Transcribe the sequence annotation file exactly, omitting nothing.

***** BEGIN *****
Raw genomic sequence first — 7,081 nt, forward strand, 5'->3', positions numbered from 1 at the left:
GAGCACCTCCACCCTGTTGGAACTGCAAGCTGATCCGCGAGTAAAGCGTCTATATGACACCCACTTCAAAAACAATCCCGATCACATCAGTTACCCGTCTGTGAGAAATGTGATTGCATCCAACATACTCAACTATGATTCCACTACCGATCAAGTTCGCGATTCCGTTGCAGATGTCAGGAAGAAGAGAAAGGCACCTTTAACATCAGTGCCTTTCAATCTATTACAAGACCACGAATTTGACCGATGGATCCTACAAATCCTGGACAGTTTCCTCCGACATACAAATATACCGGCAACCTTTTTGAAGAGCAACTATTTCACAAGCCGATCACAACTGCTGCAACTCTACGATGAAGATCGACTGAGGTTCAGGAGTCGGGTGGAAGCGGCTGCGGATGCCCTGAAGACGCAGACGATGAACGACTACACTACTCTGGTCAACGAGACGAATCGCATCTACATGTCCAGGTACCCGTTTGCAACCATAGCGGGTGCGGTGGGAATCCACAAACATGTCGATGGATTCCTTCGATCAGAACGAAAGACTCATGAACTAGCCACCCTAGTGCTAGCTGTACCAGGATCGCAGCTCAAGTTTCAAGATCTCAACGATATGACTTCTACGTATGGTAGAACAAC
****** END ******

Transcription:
Raw genomic sequence first — 7,081 nt, forward strand, 5'->3', positions numbered from 1 at the left:
GAGCACCTCCACCCTGTTGGAACTGCAAGCTGATCCGCGAGTAAAGCGTCTATATGACACCCACTTCAAAAACAATCCCGATCACATCAGTTACCCGTCTGTGAGAAATGTGATTGCATCCAACATACTCAACTATGATTCCACTACCGATCAAGTTCGCGATTCCGTTGCAGATGTCAGGAAGAAGAGAAAGGCACCTTTAACATCAGTGCCTTTCAATCTATTACAAGACCACGAATTTGACCGATGGATCCTACAAATCCTGGACAGTTTCCTCCGACATACAAATATACCGGCAACCTTTTTGAAGAGCAACTATTTCACAAGCCGATCACAACTGCTGCAACTCTACGATGAAGATCGACTGAGGTTCAGGAGTCGGGTGGAAGCGGCTGCGGATGCCCTGAAGACGCAGACGATGAACGACTACACTACTCTGGTCAACGAGACGAATCGCATCTACATGTCCAGGTACCCGTTTGCAACCATAGCGGGTGCGGTGGGAATCCACAAACATGTCGATGGATTCCTTCGATCAGAACGAAAGACTCATGAACTAGCCACCCTAGTGCTAGCTGTACCAGGATCGCAGCTCAAGTTTCAAGATCTCAACGATATGACTTCTACGTATGGTAGAACAAC